Canadian Culinary Championship report (short version)

Chef Ryan O'Flynn's wine matching challenge dish
Chef Ryan O’Flynn’s wine matching challenge dish

To beautiful (foggy) downtown Kelowna again for the 2015 Canadian Culinary Championship, ultimate test for each of our Gold Medal Plates regional champions. And what a very strong line-up we have this year! Some are better known than others but frankly any of them could win gold, each one sporting a rich and potent curriculum vitae. Here are the names of our 11 competitors.

Starting in the east with the champion from Aqua Kitchen & Bar in St. John’s, Newfoundland & Labrador, it’s Chef MARK McCROWE.

Our Halifax champion, from The Canteen in Dartmouth, Nova Scotia, is Chef RENÉE LAVALLÉE.

Now our Montreal champion, from Park Restaurant in Montreal: Chef ANTONIO PARK.

Our Ottawa-Gatineau champion, from Absinthe Café in Ottawa is Chef PATRICK GARLAND.

Our champion from Toronto is chef at Canoe, Chef JOHN HORNE.

Our Winnipeg champion, from Jane’s, is Chef LUC JEAN.

And from Regina, from Wascana Golf & Country Club, Chef MILTON REBELLO.

Our Saskatoon champion, from the Delta Bessborough hotel, is Chef CHRIS HILL.

Our Edmonton champion, from The Westin Edmonton, is Chef RYAN O’FLYNN.

And our Calgary champion, from Market, is Chef DAVE BOHATI.

Finally, the champion representing all of B.C., from Hawksworth in Vancouver, is Chef KRISTIAN ELIGH.

As is well known by now, the Championship consists of three contests: the Wine Matching Contest, where the chef must create a dish to perfectly match an un-named wine – and do it for 480 people on a budget of $1.25 a head. The Black Box, where the chef must create a dish using six of ten mystery ingredients in a black box, plus anything from a generous pantry. The Grand Finale, where the chef can present his signature creation and chosen beverage – to 630 people.

In the next few days, I will present a full report with details of each dish. For now, here is a précis of the competition as we saw it in the judges’ chamber.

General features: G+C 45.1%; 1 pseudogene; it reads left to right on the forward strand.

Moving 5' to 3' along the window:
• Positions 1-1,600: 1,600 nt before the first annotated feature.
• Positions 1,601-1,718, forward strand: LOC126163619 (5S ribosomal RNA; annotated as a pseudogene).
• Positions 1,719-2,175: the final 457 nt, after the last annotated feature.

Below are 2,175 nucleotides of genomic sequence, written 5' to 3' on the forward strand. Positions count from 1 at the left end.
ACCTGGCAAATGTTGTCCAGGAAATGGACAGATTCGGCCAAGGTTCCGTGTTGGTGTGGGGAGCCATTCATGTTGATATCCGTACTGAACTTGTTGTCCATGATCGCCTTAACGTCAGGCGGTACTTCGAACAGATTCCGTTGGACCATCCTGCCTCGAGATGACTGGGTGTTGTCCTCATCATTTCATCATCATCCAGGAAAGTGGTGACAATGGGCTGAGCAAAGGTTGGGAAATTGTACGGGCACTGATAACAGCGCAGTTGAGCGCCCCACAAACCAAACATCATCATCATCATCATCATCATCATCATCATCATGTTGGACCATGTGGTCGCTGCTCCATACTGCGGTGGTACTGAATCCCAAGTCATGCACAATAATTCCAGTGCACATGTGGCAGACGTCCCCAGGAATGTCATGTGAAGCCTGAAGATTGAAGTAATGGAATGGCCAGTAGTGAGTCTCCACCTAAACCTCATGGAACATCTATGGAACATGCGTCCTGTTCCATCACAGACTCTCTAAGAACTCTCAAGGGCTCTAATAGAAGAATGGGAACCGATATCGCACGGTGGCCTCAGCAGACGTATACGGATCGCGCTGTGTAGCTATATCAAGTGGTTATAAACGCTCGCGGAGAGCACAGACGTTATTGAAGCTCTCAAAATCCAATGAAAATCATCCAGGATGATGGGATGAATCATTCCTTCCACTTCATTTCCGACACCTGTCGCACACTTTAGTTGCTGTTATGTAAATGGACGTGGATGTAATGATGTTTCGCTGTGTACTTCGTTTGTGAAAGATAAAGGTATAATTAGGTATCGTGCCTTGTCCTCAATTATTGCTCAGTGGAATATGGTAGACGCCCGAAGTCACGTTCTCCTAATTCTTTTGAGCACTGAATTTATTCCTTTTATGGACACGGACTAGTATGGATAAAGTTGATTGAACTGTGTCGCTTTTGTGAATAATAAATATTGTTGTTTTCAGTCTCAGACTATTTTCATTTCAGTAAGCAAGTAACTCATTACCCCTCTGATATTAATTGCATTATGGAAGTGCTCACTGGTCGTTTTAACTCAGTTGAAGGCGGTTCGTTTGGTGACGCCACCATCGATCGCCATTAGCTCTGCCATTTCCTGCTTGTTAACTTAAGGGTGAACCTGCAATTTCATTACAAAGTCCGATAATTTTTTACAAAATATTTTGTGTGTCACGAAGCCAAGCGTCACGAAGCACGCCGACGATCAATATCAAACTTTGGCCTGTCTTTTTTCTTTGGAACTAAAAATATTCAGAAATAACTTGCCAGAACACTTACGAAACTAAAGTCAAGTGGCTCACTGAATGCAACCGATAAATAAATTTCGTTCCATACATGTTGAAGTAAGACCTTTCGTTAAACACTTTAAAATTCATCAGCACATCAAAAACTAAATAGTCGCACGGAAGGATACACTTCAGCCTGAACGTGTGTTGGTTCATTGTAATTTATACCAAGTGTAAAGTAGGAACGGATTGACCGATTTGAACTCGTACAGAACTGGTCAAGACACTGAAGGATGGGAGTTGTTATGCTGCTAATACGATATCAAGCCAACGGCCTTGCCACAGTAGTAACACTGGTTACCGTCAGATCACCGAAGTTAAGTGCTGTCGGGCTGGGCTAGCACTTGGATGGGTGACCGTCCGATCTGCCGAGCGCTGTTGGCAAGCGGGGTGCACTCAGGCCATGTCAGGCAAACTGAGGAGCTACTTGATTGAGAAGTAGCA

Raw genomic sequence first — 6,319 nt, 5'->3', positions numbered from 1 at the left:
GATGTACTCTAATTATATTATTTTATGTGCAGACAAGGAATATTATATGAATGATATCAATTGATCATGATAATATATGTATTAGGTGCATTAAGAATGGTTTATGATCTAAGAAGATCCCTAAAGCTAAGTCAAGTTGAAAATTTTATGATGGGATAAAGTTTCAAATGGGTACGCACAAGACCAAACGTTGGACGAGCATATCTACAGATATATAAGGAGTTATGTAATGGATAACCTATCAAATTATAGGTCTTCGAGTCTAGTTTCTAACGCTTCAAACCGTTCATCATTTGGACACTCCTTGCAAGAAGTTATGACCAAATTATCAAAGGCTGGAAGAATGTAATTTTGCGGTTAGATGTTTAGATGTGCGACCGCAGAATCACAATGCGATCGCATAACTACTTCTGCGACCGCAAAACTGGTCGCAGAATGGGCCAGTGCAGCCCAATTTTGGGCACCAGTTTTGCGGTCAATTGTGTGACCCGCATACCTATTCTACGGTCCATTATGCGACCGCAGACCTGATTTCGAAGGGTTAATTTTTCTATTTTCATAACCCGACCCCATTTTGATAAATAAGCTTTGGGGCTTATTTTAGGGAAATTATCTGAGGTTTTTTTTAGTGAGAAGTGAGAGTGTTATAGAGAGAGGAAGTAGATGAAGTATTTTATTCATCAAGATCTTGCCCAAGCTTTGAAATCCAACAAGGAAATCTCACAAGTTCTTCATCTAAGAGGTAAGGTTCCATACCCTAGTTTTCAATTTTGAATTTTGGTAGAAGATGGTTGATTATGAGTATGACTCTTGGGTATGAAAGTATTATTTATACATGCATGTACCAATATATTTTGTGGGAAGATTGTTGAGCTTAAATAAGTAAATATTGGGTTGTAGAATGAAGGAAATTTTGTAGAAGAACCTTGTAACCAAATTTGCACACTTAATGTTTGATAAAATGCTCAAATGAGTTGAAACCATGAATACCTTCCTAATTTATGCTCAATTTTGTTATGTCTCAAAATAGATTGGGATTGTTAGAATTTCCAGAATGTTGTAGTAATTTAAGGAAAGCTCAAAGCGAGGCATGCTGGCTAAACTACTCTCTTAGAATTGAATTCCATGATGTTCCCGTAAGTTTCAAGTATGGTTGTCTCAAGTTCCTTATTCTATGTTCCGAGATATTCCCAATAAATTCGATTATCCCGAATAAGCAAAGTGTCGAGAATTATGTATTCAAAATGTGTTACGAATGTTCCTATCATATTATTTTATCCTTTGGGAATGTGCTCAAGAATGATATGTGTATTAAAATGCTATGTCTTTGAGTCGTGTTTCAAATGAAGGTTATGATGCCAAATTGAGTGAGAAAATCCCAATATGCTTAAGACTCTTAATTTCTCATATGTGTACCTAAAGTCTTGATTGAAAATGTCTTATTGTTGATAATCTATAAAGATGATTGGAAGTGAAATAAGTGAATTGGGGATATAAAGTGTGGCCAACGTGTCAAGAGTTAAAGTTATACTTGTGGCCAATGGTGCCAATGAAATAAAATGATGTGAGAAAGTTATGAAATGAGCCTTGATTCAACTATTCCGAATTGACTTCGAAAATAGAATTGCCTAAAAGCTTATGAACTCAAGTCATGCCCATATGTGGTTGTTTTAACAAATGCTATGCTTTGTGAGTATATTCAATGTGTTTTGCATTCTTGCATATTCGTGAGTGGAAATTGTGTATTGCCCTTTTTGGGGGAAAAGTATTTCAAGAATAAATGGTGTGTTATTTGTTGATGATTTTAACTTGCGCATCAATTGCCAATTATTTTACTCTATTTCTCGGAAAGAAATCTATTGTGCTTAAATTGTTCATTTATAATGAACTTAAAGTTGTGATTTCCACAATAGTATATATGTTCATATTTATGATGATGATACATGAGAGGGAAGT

David Lawrason’s mystery wine turned out to be Stoneboat Pinotage 2012 from the Okanagan, a big, potent, purple red with a fruity nose but less fruit and more spicy complexity on the palate, smooth tanins and a well-judged measure of acidity. Each chef, brought up on stage to comment on the wine and describe what they had cooked, had different guesses and opinions about the wine, but one of them, Patrick Garland, identified it absolutely correctly. So did our judge Andrew Morrison, right down to the year. What did the chefs decide this wine demanded? All but two found meat was the answer. Chef O’Flynn chose sturgeon which he sourced at a bargain price from Codfathers fish market, which had stocked itself up to the gills in the hope that the mystery wine would be white. Chef Lavallée was almost vegetarian in her approach, making a beet and barley salad (as pretty as a picture) with crunchy duck schmaltz croutons her only concession to carnivory. None of the chefs crashed and burned at this stage (as has happened in previous years) but when we had tasted all eleven dishes and totted up each judge’s marks it was clear we had two front runners a fair way ahead of the pack – Chef O’Flynn with his sturgeon and smoked beetroot, and Chef Eligh, who aced the pairing with a spiced duck breast, parsnip purée and perfectly cooked lentils with a bacon vinaigrette. The people’s choice award went to Chef McCrowe who braised beef short rib in spiced rum and molasses with a cherry compote.